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Are Noctilucent Clouds connected with Climate Change?


NLCs in Finland.  (c) Pekka Parviainen
NASA reported yesterday that their AIM Mission continues to add to our understanding of Noctilucent Clouds (NLC).

"The 2013 season is remarkable because it started in the northern hemisphere a week earlier than any other season that AIM has observed," reports Cora Randall of the Laboratory for Atmospheric and Space Physics at the University of Colorado. "This is quite possibly earlier than ever before."

The ScienceCast video below was posted in the STEM on Google+ Community, where the focus was aimed toward work that connects NLCs to climate change.


NLCs are cloud-like phenomena that are located near the edge of polar mesospheric clouds in the upper
atmosphere. They are made of ice crystals and are typically observed in the summer months at latitudes between 50° and 70° north and south of the equator when the Sun is below the horizon.

Their occurrence can be used as a sensitive guide to changes in the upper atmosphere.

Wikipedia pulls some of the connections together:
There is evidence that the relatively recent appearance of noctilucent clouds, and their gradual increase, may be linked to climate change.[1] The author of this study, atmospheric scientist Gary Thomas of the Laboratory for Atmospheric and Space Physics at the University of Colorado has pointed out[2] that the first sightings coincide with both Krakatoa and the nascent Industrial Revolution, and they have become more widespread and frequent throughout the twentieth century, including an uptick between 1964 and 1986. The connecting of global warming and noctilucent clouds however, remains controversial.[2]

Climate models predict that increased greenhouse gas emissions cause a cooling of the mesosphere, which would lead to more frequent and widespread occurrences of noctilucent clouds.[3] A competing theory is that larger methane emissions from intensive farming activities produce more water vapour in the upper atmosphere.[4] Methane concentrations have more than doubled in the past 100 years.[5]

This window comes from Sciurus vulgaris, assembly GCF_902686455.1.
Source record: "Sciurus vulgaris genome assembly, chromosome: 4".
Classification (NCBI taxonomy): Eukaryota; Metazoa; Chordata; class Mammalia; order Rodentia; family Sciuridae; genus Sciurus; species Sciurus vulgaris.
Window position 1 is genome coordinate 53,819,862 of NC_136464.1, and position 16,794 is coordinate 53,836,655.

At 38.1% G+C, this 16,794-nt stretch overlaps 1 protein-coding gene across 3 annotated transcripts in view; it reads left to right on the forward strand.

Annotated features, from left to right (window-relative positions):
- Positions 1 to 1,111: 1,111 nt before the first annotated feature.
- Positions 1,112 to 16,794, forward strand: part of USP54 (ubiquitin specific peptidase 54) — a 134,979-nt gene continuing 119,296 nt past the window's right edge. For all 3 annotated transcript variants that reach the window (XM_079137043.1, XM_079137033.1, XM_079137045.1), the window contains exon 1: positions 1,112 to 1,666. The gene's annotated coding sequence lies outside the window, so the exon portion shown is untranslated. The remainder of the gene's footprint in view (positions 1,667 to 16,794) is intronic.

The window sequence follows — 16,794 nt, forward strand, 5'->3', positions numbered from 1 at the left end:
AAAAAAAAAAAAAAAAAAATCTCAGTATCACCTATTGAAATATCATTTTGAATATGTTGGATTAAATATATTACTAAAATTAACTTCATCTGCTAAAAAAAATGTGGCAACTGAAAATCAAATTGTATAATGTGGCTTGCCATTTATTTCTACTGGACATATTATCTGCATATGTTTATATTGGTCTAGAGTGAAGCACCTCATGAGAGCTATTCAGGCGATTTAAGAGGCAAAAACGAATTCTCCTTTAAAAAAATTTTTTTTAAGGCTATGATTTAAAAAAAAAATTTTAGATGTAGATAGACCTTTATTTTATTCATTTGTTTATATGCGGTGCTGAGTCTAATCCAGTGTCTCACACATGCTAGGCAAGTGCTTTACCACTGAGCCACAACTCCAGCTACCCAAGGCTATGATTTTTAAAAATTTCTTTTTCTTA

One possible weakness is the timing coincidence of the first sightings.  Given the limited time of day, typical geographic location, and overall appearance of NLCs being so similar to aurora, they may have been lumped together with that phenomenon.  See photos [A, B] of recent low latitude aurora, which is also a fairly rare event.  Oddly, NLCs are anti-correlated with the peak of the solar cycle which is going on right now, and is the direct cause of the conditions that spark the aurora.

It's also curious to me that the word "competing" is used between cooling of the mesosphere and more water vapor in the upper atmosphere, as both are necessary characteristics of NLCs.
 
Relating to the last post here is the question: Is it better to push the envelope when it comes to possible connections to climate change in order to increase awareness, or is it too risky given that many people won't have adequate knowledge of varied and lessor known phenomena, and how they would relate?  The risk being that either people will dismiss these connections out of hand, or if ultimately disproved, would become fodder for denialism.


[1] Thomas, GE; Olivero, J (2001). "Noctilucent clouds as possible indicators of global change in the mesosphere". Advances in Space Research 28 (7): 939–946. 
[2] Phillips, Tony (August 25, 2008). "Strange Clouds at the Edge of Space". NASA.
[3] A. Klekociuk, R. Morris, J. French (2008). "First Antarctic ground-satellite view of ice aerosol clouds at the edge of space". Australian Antarctic Division. Retrieved 2008-10-19.
[4] "Noctilucent clouds". Australian Antarctic Division.
[5] Hsu, Jeremy (2008-09-03). "Strange clouds spotted at the edge of Earth's atmosphere". USAtoday.

 



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